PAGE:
Here’s something less gloomy than previous comments.
I was once a medievalist as some of you know. I specialized in Chaucer, though I regret to say I haven’t read him in about 40 years, except for reciting the beginning of the Canterbury Tales in freshman English classes in recent years to show students how the sound of the language has changed, though it is recognizably English—unlike Anglo Saxon.
So here’s the cheerful thought I had. I can thank the plague of the 14thcentury for Chaucer’s Canterbury Tales to some extent. He was highly influenced by Boccaccio’s Decameron, those hundred tales written by Italy’s first prose fiction writer; they depicted people telling tales at a villa outside Florence while escaping the bubonic plague that ravaged the city in 1348.
Chaucer may even have met Boccaccio in Italy in 1373. The Black Death also hit London in 1348 and again in 1361; it returned more than once during Chaucer’s relatively long life and career. The Black Death led to the Peasant’s Revolt of 1381. About a third the population of England was wiped out by the recurrent plagues, leaving fewer laborers, and giving peasants more economic power. The feudal system began to crumble.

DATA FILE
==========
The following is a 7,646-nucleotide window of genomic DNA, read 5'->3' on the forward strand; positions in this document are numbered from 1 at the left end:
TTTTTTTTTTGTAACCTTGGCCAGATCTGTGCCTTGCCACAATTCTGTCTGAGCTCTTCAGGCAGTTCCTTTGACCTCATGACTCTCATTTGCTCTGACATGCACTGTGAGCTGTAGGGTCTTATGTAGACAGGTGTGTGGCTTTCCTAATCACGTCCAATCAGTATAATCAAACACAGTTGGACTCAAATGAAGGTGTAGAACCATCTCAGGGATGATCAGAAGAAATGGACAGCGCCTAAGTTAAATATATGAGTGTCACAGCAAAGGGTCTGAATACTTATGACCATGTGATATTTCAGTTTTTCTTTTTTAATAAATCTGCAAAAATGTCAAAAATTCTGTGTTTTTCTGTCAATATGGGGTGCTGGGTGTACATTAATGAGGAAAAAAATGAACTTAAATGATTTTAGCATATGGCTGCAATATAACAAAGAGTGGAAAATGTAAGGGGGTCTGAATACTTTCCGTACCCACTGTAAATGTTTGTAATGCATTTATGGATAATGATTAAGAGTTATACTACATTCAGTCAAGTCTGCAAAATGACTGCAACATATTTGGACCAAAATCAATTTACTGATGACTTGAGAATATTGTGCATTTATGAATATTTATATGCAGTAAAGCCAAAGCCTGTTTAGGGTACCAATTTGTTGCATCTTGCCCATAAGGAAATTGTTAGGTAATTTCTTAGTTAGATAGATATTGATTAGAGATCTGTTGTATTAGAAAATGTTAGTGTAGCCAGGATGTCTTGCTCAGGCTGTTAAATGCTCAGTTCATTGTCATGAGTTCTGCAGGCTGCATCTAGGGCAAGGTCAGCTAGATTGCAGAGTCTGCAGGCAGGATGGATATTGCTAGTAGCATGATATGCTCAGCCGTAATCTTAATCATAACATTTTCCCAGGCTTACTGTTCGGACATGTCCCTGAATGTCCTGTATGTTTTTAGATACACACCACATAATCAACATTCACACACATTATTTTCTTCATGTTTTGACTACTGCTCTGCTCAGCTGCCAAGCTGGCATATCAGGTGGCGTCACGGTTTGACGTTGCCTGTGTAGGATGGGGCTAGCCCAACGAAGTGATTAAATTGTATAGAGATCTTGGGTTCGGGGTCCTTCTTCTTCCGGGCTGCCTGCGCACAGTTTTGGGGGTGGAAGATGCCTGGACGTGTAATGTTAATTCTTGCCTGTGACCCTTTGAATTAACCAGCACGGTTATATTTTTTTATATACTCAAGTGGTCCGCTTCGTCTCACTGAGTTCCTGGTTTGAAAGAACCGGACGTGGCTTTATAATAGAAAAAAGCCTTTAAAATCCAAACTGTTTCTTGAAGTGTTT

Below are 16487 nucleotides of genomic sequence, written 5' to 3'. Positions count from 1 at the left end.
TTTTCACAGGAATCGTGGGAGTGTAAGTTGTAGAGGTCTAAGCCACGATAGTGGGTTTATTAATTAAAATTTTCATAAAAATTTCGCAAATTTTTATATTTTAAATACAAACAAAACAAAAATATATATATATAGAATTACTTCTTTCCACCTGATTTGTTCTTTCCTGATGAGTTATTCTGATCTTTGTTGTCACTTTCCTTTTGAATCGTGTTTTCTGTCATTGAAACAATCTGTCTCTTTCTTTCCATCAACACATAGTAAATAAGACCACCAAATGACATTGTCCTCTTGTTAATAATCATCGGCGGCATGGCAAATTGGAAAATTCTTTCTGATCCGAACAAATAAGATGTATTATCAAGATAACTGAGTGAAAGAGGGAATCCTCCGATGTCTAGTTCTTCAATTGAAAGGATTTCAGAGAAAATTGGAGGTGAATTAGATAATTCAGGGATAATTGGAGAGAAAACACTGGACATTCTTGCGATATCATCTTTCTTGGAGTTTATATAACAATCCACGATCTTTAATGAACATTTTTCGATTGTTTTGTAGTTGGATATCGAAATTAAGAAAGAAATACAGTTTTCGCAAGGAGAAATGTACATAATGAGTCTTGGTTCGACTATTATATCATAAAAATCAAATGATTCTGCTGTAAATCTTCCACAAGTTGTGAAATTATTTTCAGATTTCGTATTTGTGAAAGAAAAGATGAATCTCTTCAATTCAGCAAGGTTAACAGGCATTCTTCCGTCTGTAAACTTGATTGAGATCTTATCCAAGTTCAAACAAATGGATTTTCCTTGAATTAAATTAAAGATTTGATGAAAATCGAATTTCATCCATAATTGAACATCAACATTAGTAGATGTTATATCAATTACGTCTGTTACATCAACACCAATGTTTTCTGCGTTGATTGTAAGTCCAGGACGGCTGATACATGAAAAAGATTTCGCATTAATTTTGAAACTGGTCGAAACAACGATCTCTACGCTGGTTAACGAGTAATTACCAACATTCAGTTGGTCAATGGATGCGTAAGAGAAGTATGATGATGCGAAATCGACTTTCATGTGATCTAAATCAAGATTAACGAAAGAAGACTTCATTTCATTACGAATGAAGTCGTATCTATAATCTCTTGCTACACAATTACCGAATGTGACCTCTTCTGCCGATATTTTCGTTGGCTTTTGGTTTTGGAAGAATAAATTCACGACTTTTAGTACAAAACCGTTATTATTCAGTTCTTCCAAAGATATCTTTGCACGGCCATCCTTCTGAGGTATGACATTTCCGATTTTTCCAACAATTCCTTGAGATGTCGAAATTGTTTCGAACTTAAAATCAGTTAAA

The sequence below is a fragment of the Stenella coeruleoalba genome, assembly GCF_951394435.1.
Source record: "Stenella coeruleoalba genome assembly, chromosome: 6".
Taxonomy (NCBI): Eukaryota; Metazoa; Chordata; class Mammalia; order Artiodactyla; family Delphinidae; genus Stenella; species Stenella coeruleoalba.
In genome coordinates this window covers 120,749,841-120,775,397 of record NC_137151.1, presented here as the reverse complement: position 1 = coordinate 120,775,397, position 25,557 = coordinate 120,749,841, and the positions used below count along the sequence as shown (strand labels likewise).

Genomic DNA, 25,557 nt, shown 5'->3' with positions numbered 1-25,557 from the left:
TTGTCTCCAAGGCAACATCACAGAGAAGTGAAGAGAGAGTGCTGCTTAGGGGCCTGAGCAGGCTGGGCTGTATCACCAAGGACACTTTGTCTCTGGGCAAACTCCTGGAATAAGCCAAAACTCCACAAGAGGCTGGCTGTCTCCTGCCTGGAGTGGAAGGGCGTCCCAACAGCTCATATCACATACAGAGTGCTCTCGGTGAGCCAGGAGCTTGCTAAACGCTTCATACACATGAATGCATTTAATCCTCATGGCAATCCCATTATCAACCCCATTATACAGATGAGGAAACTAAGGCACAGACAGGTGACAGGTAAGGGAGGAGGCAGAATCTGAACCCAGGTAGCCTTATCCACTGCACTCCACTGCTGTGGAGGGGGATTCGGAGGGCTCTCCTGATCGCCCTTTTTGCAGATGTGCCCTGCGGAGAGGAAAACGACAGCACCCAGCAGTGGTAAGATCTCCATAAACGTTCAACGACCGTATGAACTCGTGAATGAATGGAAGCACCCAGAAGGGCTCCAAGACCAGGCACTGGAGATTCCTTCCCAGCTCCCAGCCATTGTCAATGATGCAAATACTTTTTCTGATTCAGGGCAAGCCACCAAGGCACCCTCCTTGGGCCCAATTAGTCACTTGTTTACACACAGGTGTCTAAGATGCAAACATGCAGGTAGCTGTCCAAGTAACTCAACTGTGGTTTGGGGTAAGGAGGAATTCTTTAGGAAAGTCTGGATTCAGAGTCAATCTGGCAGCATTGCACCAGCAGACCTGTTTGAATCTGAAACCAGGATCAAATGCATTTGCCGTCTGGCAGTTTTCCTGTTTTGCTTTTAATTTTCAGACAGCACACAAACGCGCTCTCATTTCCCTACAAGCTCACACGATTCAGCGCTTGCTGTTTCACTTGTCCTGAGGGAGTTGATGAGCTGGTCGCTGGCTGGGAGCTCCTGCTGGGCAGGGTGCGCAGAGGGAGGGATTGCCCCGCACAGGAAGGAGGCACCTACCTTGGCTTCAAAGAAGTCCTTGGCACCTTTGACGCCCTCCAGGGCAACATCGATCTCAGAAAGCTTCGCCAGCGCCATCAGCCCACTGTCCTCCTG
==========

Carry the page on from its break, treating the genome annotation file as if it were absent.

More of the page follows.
One of the reasons I admired Chaucer was that he was very engaged with the world; that may be why the 100 Canterbury Tales he envisaged in imitation of his inspiration were never complete: he had demanding day jobs at court. He wrote a couple dozen tales inside the frame of the pilgrimage to Canterbury, many of them funny. But some of the best parts are the human comedy of the scenes that link the tales and bring the tellers alive.
I think this plague year might be a good time for me to haul out the complete works and see if I can still read Middle English. Translations lose a lot.
And note: Here are some good things that came from the London plague of the late 17th century.
And more: a podcast recommended by my colleague Carolyn Trist whose world geography classes at Santa Clara University this spring will focus on epidemiology and pandemics. Classic Tides: The Black Death Revisited. Gives fascinating information showing the widespread social and historical consequences of the plague.